Concept

Trill consonant

Summary
In phonetics, a trill is a consonantal sound produced by vibrations between the active articulator and passive articulator. Standard Spanish as in perro, for example, is an alveolar trill. A trill is made by the articulator being held in place and the airstream causing it to vibrate. Usually a trill vibrates for 2–3 contacts, but may be up to 5, or even more if geminate. However, trills may also be produced with only one contact. While single-contact trills are similar to taps and flaps, a tap or flap differs from a trill in that it is made by a muscular contraction rather than airstream. Phonemic trills Trill consonants included in the International Phonetic Alphabet:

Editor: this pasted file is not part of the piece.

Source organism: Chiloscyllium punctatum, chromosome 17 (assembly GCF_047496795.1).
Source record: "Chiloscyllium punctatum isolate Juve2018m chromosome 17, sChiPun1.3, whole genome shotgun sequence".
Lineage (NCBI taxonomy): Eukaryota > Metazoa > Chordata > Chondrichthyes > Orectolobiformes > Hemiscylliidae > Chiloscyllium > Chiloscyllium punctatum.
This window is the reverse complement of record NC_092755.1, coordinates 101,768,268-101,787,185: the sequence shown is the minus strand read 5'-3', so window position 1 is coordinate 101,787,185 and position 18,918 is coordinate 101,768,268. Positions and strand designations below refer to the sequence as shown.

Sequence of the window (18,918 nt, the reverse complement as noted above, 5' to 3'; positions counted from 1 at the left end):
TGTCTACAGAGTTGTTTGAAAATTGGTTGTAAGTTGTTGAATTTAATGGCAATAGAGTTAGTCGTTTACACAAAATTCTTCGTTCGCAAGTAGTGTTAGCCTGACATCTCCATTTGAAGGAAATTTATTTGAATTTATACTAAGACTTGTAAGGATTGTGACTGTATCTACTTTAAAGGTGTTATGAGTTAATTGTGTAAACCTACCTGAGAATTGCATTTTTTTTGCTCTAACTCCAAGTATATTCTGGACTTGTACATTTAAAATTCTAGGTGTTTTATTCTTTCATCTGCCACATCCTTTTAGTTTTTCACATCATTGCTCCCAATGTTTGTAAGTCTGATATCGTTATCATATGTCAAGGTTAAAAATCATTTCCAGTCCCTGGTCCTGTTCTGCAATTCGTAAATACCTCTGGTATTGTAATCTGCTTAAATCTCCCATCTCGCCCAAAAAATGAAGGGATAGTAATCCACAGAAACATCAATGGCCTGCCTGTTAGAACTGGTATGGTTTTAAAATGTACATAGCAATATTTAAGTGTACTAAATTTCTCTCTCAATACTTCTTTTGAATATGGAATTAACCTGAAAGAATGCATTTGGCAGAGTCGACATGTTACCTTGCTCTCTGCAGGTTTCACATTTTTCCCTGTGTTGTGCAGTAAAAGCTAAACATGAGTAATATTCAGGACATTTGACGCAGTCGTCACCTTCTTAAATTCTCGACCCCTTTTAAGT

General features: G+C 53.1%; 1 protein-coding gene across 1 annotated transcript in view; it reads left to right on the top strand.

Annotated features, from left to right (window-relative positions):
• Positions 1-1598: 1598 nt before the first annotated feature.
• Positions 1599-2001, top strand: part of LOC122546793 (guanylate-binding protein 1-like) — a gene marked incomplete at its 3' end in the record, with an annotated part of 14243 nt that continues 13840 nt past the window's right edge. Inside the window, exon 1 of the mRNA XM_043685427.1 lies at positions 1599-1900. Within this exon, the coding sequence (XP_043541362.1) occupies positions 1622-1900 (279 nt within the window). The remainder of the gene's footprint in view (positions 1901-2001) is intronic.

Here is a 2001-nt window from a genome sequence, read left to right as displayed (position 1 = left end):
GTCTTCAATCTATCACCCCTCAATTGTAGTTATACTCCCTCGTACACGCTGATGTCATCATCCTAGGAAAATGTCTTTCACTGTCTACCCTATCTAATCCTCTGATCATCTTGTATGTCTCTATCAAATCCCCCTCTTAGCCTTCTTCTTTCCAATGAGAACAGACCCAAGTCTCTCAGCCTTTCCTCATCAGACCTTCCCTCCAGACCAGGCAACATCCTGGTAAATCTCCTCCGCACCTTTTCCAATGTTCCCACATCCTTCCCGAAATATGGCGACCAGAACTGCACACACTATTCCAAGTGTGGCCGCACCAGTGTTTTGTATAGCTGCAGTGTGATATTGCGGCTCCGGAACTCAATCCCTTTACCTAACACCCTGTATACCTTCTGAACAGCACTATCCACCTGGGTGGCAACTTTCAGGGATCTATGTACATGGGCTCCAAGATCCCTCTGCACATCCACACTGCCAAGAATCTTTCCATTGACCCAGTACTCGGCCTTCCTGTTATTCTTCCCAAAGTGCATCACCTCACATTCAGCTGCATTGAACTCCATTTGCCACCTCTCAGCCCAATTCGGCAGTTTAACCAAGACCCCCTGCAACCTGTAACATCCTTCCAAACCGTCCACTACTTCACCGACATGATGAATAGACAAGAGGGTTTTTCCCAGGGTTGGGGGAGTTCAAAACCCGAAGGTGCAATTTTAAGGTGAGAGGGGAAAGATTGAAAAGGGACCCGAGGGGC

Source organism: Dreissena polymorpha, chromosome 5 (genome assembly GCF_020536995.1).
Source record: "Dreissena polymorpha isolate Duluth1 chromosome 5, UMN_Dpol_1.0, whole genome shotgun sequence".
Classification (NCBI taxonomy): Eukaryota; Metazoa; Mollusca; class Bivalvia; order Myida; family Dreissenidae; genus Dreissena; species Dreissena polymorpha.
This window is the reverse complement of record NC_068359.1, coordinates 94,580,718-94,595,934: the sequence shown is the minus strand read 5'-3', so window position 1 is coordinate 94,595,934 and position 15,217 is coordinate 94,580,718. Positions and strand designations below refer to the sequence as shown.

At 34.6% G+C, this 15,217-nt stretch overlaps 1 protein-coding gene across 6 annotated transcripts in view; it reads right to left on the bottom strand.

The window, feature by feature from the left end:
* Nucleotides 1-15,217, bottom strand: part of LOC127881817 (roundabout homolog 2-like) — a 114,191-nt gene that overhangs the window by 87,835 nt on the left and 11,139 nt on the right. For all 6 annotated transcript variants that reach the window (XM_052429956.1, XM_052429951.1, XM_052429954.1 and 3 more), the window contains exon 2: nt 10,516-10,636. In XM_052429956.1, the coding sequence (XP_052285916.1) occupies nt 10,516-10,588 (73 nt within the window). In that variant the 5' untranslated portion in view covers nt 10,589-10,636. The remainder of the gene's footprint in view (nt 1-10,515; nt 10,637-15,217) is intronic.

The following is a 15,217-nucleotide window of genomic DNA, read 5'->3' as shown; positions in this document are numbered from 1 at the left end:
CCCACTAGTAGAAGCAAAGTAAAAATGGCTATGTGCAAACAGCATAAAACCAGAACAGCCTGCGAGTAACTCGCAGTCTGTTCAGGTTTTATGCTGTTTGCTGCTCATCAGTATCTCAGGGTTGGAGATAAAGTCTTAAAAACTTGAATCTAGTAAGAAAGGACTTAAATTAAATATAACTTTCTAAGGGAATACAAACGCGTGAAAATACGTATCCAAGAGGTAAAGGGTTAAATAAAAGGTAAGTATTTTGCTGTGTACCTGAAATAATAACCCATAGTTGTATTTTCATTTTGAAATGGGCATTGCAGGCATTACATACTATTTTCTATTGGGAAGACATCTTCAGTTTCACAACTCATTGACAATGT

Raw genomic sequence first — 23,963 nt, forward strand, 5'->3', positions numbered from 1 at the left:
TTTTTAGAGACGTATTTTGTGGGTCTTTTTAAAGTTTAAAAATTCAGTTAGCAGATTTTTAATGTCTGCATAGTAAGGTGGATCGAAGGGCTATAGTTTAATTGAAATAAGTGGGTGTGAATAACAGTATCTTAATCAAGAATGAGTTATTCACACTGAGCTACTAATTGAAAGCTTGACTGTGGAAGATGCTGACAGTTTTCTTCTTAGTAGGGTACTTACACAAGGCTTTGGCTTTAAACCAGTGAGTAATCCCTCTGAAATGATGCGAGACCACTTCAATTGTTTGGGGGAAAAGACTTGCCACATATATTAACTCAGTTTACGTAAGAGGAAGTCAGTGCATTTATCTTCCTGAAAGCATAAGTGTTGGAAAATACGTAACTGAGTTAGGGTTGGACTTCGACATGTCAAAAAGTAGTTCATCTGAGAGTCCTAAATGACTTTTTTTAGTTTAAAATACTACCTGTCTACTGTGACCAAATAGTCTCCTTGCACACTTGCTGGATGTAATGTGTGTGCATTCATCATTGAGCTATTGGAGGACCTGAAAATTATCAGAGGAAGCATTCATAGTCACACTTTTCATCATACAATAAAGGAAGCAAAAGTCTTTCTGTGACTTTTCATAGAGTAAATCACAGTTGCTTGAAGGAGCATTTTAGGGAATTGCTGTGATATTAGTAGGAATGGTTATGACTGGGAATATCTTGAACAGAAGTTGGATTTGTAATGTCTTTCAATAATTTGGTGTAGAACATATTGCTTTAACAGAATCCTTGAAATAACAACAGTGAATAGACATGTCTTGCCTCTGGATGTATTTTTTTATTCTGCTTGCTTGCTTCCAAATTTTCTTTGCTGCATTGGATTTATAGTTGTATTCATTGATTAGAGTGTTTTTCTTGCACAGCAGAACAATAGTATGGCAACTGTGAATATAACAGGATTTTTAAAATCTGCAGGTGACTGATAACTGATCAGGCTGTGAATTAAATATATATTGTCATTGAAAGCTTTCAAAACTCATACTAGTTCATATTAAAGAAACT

• [r] – Voiced alveolar trill
  • [r̥] – Voiceless alveolar trill
  • [ʙ] – Voiced bilabial trill
  • [ʙ̥] – Voiceless bilabial trill
  • [ɽ͡r] – Voiced retroflex trill
  • [ʀ] – Voiced uvular trill
  • [ʀ̥] – Voiceless uvular trill
  • [ʢ] – voiced epiglottal trill
  • [ʜ] – voiceless epiglottal trill
In addition, *
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